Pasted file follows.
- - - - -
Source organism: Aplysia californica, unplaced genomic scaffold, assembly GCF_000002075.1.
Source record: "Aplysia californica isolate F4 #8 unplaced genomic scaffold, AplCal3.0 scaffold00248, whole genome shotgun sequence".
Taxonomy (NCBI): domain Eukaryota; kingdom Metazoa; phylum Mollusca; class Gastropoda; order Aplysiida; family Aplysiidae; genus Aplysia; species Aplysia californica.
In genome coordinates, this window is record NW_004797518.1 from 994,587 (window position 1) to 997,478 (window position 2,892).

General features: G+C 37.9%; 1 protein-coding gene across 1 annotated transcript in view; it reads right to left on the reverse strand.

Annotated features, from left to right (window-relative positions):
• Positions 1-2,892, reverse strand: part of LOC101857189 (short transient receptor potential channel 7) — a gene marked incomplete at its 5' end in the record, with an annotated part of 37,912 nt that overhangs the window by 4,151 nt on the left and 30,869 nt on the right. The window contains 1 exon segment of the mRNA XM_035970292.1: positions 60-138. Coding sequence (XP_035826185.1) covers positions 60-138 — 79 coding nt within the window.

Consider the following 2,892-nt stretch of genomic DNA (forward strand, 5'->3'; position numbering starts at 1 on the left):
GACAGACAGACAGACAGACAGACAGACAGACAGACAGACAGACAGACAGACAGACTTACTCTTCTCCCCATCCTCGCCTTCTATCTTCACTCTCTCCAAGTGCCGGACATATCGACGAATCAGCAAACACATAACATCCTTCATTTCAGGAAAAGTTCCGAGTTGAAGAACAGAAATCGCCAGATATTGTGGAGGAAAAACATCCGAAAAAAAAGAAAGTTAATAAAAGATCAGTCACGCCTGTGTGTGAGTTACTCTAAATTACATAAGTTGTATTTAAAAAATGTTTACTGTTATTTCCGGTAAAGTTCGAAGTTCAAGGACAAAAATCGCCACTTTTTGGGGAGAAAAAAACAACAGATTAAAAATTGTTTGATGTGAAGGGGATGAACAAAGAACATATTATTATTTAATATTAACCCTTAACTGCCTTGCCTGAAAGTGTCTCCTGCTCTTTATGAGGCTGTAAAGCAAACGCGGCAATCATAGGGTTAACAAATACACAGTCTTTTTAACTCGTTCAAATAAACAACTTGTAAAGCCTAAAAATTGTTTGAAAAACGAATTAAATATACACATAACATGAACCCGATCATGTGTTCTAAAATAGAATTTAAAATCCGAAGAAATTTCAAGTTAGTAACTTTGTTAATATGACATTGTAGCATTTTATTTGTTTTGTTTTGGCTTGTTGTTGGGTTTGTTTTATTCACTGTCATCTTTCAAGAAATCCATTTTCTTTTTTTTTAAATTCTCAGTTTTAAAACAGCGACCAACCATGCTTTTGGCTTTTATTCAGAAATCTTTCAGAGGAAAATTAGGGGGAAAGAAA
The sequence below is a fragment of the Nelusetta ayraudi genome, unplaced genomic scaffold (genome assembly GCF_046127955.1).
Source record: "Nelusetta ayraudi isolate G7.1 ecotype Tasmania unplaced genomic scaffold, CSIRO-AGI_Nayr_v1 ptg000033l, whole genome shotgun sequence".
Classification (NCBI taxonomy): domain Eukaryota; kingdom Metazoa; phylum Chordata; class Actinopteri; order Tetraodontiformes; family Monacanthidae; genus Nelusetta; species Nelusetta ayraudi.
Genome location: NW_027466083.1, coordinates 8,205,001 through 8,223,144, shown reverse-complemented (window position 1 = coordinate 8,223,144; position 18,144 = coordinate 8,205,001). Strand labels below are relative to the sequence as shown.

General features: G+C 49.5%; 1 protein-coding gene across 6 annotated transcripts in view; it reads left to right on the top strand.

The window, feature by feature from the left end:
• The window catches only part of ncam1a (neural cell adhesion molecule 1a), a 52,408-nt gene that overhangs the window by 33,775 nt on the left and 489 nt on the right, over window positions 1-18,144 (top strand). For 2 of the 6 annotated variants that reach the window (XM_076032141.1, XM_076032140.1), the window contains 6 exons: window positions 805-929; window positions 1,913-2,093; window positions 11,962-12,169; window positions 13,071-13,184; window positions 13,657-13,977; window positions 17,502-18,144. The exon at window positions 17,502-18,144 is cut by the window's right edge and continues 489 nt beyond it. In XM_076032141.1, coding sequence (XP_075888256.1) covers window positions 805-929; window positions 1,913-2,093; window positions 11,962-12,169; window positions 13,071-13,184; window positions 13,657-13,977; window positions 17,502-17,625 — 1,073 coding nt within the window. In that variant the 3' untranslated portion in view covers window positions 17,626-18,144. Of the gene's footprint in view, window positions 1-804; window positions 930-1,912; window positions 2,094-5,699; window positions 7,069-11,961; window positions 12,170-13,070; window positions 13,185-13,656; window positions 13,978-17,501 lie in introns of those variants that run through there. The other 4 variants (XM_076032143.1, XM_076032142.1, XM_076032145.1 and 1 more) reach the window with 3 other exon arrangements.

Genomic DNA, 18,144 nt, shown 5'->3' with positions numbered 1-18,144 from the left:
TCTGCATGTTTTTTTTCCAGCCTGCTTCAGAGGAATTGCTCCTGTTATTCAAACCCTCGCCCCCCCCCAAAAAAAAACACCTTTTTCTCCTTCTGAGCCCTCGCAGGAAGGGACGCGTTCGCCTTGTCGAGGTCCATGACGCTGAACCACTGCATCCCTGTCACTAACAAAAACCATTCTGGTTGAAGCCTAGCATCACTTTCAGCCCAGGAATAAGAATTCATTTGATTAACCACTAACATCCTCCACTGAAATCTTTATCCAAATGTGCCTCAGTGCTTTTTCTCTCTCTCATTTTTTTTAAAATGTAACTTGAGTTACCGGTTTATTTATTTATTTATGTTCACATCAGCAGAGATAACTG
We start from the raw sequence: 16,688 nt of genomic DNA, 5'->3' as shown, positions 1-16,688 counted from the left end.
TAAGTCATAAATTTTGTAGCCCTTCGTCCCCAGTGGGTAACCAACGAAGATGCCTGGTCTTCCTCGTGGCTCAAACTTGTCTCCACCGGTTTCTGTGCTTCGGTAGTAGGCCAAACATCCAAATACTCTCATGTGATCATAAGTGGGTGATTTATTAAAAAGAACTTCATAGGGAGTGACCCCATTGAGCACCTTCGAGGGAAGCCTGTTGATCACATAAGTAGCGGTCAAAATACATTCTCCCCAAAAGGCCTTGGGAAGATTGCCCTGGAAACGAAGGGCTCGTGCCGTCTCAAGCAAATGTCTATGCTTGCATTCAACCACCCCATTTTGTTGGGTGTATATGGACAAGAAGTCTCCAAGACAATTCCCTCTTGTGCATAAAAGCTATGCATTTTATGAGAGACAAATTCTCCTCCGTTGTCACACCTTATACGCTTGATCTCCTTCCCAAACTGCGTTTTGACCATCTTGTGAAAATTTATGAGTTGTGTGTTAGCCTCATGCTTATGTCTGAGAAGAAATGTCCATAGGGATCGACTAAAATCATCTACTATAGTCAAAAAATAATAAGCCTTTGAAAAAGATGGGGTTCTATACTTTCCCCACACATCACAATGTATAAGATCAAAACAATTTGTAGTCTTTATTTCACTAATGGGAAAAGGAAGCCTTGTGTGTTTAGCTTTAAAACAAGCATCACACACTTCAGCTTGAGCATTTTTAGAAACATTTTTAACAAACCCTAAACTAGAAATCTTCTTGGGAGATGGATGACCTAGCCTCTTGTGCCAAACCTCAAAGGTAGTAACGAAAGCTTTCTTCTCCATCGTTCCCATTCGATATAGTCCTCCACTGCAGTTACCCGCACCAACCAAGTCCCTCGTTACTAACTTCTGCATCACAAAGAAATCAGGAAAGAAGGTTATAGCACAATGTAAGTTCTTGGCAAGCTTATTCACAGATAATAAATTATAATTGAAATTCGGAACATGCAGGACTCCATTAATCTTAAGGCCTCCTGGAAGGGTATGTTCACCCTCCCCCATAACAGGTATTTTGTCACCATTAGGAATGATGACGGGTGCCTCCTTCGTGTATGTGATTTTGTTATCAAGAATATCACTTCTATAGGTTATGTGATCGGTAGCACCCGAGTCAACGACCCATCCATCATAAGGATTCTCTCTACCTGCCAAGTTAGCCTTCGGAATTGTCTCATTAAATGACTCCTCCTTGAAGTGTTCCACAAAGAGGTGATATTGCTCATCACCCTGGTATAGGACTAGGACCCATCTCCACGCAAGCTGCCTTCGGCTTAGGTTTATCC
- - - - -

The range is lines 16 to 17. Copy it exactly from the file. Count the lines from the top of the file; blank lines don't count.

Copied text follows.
• The window catches only part of ncam1a (neural cell adhesion molecule 1a), a 52,408-nt gene that overhangs the window by 33,775 nt on the left and 489 nt on the right, over window positions 1-18,144 (top strand). For 2 of the 6 annotated variants that reach the window (XM_076032141.1, XM_076032140.1), the window contains 6 exons: window positions 805-929; window positions 1,913-2,093; window positions 11,962-12,169; window positions 13,071-13,184; window positions 13,657-13,977; window positions 17,502-18,144. The exon at window positions 17,502-18,144 is cut by the window's right edge and continues 489 nt beyond it. In XM_076032141.1, coding sequence (XP_075888256.1) covers window positions 805-929; window positions 1,913-2,093; window positions 11,962-12,169; window positions 13,071-13,184; window positions 13,657-13,977; window positions 17,502-17,625 — 1,073 coding nt within the window. In that variant the 3' untranslated portion in view covers window positions 17,626-18,144. Of the gene's footprint in view, window positions 1-804; window positions 930-1,912; window positions 2,094-5,699; window positions 7,069-11,961; window positions 12,170-13,070; window positions 13,185-13,656; window positions 13,978-17,501 lie in introns of those variants that run through there. The other 4 variants (XM_076032143.1, XM_076032142.1, XM_076032145.1 and 1 more) reach the window with 3 other exon arrangements.

Genomic DNA, 18,144 nt, shown 5'->3' with positions numbered 1-18,144 from the left: